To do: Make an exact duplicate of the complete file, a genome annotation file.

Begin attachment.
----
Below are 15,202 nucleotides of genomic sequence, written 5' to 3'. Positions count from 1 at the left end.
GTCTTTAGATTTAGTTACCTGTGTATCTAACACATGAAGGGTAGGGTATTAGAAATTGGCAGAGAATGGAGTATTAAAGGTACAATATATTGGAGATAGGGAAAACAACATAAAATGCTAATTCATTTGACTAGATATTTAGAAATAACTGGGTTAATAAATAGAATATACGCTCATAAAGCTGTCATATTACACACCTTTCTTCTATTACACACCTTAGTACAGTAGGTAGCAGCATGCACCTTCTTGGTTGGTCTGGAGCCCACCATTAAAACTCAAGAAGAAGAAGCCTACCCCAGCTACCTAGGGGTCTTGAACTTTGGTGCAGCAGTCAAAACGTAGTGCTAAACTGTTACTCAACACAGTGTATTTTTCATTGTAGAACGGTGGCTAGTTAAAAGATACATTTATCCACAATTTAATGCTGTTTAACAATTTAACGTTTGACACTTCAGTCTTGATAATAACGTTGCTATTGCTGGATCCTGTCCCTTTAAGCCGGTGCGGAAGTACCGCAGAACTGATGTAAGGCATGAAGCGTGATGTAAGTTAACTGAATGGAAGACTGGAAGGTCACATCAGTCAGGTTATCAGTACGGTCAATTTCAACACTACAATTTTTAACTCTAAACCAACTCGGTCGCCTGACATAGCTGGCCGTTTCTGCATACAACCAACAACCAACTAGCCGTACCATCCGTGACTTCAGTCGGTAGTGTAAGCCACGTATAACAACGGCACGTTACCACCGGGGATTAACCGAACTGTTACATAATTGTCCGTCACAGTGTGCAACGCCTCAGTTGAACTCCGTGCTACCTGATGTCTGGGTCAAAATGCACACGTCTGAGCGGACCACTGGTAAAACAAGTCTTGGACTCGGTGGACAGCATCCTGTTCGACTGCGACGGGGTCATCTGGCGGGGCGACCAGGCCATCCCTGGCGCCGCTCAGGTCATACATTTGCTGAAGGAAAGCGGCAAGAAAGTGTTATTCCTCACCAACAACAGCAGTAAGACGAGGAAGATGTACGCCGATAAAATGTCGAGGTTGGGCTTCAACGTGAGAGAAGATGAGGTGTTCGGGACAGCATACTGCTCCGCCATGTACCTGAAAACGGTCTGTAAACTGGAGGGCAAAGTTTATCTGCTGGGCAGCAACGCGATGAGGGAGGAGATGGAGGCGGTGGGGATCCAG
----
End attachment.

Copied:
Below are 15,202 nucleotides of genomic sequence, written 5' to 3'. Positions count from 1 at the left end.
GTCTTTAGATTTAGTTACCTGTGTATCTAACACATGAAGGGTAGGGTATTAGAAATTGGCAGAGAATGGAGTATTAAAGGTACAATATATTGGAGATAGGGAAAACAACATAAAATGCTAATTCATTTGACTAGATATTTAGAAATAACTGGGTTAATAAATAGAATATACGCTCATAAAGCTGTCATATTACACACCTTTCTTCTATTACACACCTTAGTACAGTAGGTAGCAGCATGCACCTTCTTGGTTGGTCTGGAGCCCACCATTAAAACTCAAGAAGAAGAAGCCTACCCCAGCTACCTAGGGGTCTTGAACTTTGGTGCAGCAGTCAAAACGTAGTGCTAAACTGTTACTCAACACAGTGTATTTTTCATTGTAGAACGGTGGCTAGTTAAAAGATACATTTATCCACAATTTAATGCTGTTTAACAATTTAACGTTTGACACTTCAGTCTTGATAATAACGTTGCTATTGCTGGATCCTGTCCCTTTAAGCCGGTGCGGAAGTACCGCAGAACTGATGTAAGGCATGAAGCGTGATGTAAGTTAACTGAATGGAAGACTGGAAGGTCACATCAGTCAGGTTATCAGTACGGTCAATTTCAACACTACAATTTTTAACTCTAAACCAACTCGGTCGCCTGACATAGCTGGCCGTTTCTGCATACAACCAACAACCAACTAGCCGTACCATCCGTGACTTCAGTCGGTAGTGTAAGCCACGTATAACAACGGCACGTTACCACCGGGGATTAACCGAACTGTTACATAATTGTCCGTCACAGTGTGCAACGCCTCAGTTGAACTCCGTGCTACCTGATGTCTGGGTCAAAATGCACACGTCTGAGCGGACCACTGGTAAAACAAGTCTTGGACTCGGTGGACAGCATCCTGTTCGACTGCGACGGGGTCATCTGGCGGGGCGACCAGGCCATCCCTGGCGCCGCTCAGGTCATACATTTGCTGAAGGAAAGCGGCAAGAAAGTGTTATTCCTCACCAACAACAGCAGTAAGACGAGGAAGATGTACGCCGATAAAATGTCGAGGTTGGGCTTCAACGTGAGAGAAGATGAGGTGTTCGGGACAGCATACTGCTCCGCCATGTACCTGAAAACGGTCTGTAAACTGGAGGGCAAAGTTTATCTGCTGGGCAGCAACGCGATGAGGGAGGAGATGGAGGCGGTGGGGATCCAG